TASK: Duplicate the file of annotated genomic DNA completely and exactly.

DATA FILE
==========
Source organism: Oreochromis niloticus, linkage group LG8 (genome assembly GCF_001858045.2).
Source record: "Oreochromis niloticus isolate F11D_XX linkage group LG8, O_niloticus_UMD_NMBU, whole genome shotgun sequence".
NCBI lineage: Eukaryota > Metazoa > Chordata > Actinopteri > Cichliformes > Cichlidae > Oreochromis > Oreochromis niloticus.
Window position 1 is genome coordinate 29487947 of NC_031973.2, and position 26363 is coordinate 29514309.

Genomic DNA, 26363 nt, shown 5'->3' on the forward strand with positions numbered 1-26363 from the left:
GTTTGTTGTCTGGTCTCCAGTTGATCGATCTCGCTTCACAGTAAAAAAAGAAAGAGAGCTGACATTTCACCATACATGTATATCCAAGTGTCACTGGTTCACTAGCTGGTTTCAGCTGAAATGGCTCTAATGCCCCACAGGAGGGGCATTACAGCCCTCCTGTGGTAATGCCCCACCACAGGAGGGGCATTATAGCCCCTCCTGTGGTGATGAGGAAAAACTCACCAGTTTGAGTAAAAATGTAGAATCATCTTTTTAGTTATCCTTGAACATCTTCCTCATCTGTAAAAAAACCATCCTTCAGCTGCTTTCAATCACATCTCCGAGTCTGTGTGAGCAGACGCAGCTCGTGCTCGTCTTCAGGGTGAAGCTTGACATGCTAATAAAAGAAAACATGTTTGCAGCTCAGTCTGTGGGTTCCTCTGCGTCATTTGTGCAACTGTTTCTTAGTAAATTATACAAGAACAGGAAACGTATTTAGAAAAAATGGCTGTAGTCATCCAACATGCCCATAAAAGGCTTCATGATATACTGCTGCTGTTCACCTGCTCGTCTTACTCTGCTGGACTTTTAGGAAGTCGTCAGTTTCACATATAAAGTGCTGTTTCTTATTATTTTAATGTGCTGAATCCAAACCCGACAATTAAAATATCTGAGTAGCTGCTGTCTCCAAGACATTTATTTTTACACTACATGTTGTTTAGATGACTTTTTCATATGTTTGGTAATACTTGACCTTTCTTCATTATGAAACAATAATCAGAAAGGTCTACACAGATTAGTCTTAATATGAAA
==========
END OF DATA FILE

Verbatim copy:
Source organism: Oreochromis niloticus, linkage group LG8 (genome assembly GCF_001858045.2).
Source record: "Oreochromis niloticus isolate F11D_XX linkage group LG8, O_niloticus_UMD_NMBU, whole genome shotgun sequence".
NCBI lineage: Eukaryota > Metazoa > Chordata > Actinopteri > Cichliformes > Cichlidae > Oreochromis > Oreochromis niloticus.
Window position 1 is genome coordinate 29487947 of NC_031973.2, and position 26363 is coordinate 29514309.

Genomic DNA, 26363 nt, shown 5'->3' on the forward strand with positions numbered 1-26363 from the left:
GTTTGTTGTCTGGTCTCCAGTTGATCGATCTCGCTTCACAGTAAAAAAAGAAAGAGAGCTGACATTTCACCATACATGTATATCCAAGTGTCACTGGTTCACTAGCTGGTTTCAGCTGAAATGGCTCTAATGCCCCACAGGAGGGGCATTACAGCCCTCCTGTGGTAATGCCCCACCACAGGAGGGGCATTATAGCCCCTCCTGTGGTGATGAGGAAAAACTCACCAGTTTGAGTAAAAATGTAGAATCATCTTTTTAGTTATCCTTGAACATCTTCCTCATCTGTAAAAAAACCATCCTTCAGCTGCTTTCAATCACATCTCCGAGTCTGTGTGAGCAGACGCAGCTCGTGCTCGTCTTCAGGGTGAAGCTTGACATGCTAATAAAAGAAAACATGTTTGCAGCTCAGTCTGTGGGTTCCTCTGCGTCATTTGTGCAACTGTTTCTTAGTAAATTATACAAGAACAGGAAACGTATTTAGAAAAAATGGCTGTAGTCATCCAACATGCCCATAAAAGGCTTCATGATATACTGCTGCTGTTCACCTGCTCGTCTTACTCTGCTGGACTTTTAGGAAGTCGTCAGTTTCACATATAAAGTGCTGTTTCTTATTATTTTAATGTGCTGAATCCAAACCCGACAATTAAAATATCTGAGTAGCTGCTGTCTCCAAGACATTTATTTTTACACTACATGTTGTTTAGATGACTTTTTCATATGTTTGGTAATACTTGACCTTTCTTCATTATGAAACAATAATCAGAAAGGTCTACACAGATTAGTCTTAATATGAAA